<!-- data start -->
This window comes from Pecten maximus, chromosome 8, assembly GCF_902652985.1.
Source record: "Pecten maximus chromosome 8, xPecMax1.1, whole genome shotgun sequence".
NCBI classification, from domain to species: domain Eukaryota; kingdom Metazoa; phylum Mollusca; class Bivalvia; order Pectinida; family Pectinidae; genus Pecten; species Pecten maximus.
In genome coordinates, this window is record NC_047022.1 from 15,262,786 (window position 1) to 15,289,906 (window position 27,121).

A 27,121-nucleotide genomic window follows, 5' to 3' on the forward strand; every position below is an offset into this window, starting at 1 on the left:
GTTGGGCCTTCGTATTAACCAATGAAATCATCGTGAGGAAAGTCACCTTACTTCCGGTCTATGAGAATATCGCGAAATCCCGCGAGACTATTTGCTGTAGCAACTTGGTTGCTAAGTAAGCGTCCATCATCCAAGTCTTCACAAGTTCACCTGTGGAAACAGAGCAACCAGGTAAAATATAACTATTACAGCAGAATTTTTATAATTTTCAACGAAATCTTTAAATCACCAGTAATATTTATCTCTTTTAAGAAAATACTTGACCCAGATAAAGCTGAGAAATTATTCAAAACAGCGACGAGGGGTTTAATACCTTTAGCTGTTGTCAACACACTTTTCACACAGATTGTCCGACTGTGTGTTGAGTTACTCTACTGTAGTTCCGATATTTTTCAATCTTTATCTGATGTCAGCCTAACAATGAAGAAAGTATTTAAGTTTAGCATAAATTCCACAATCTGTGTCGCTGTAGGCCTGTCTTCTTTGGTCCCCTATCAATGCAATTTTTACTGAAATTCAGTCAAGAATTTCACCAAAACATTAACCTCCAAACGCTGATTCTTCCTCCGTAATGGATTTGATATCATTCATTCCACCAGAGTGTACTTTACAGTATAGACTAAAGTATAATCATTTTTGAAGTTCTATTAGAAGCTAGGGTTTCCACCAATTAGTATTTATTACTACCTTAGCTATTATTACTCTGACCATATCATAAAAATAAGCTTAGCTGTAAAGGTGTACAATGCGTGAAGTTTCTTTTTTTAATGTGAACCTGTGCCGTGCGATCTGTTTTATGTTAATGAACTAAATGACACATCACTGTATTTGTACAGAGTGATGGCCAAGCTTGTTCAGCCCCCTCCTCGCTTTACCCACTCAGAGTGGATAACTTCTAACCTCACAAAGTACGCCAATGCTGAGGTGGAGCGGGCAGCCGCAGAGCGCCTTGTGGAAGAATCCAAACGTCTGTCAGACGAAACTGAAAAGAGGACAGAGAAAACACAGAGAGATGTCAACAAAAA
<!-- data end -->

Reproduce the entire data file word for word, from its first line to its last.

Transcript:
This window comes from Pecten maximus, chromosome 8, assembly GCF_902652985.1.
Source record: "Pecten maximus chromosome 8, xPecMax1.1, whole genome shotgun sequence".
NCBI classification, from domain to species: domain Eukaryota; kingdom Metazoa; phylum Mollusca; class Bivalvia; order Pectinida; family Pectinidae; genus Pecten; species Pecten maximus.
In genome coordinates, this window is record NC_047022.1 from 15,262,786 (window position 1) to 15,289,906 (window position 27,121).

A 27,121-nucleotide genomic window follows, 5' to 3' on the forward strand; every position below is an offset into this window, starting at 1 on the left:
GTTGGGCCTTCGTATTAACCAATGAAATCATCGTGAGGAAAGTCACCTTACTTCCGGTCTATGAGAATATCGCGAAATCCCGCGAGACTATTTGCTGTAGCAACTTGGTTGCTAAGTAAGCGTCCATCATCCAAGTCTTCACAAGTTCACCTGTGGAAACAGAGCAACCAGGTAAAATATAACTATTACAGCAGAATTTTTATAATTTTCAACGAAATCTTTAAATCACCAGTAATATTTATCTCTTTTAAGAAAATACTTGACCCAGATAAAGCTGAGAAATTATTCAAAACAGCGACGAGGGGTTTAATACCTTTAGCTGTTGTCAACACACTTTTCACACAGATTGTCCGACTGTGTGTTGAGTTACTCTACTGTAGTTCCGATATTTTTCAATCTTTATCTGATGTCAGCCTAACAATGAAGAAAGTATTTAAGTTTAGCATAAATTCCACAATCTGTGTCGCTGTAGGCCTGTCTTCTTTGGTCCCCTATCAATGCAATTTTTACTGAAATTCAGTCAAGAATTTCACCAAAACATTAACCTCCAAACGCTGATTCTTCCTCCGTAATGGATTTGATATCATTCATTCCACCAGAGTGTACTTTACAGTATAGACTAAAGTATAATCATTTTTGAAGTTCTATTAGAAGCTAGGGTTTCCACCAATTAGTATTTATTACTACCTTAGCTATTATTACTCTGACCATATCATAAAAATAAGCTTAGCTGTAAAGGTGTACAATGCGTGAAGTTTCTTTTTTTAATGTGAACCTGTGCCGTGCGATCTGTTTTATGTTAATGAACTAAATGACACATCACTGTATTTGTACAGAGTGATGGCCAAGCTTGTTCAGCCCCCTCCTCGCTTTACCCACTCAGAGTGGATAACTTCTAACCTCACAAAGTACGCCAATGCTGAGGTGGAGCGGGCAGCCGCAGAGCGCCTTGTGGAAGAATCCAAACGTCTGTCAGACGAAACTGAAAAGAGGACAGAGAAAACACAGAGAGATGTCAACAAAAA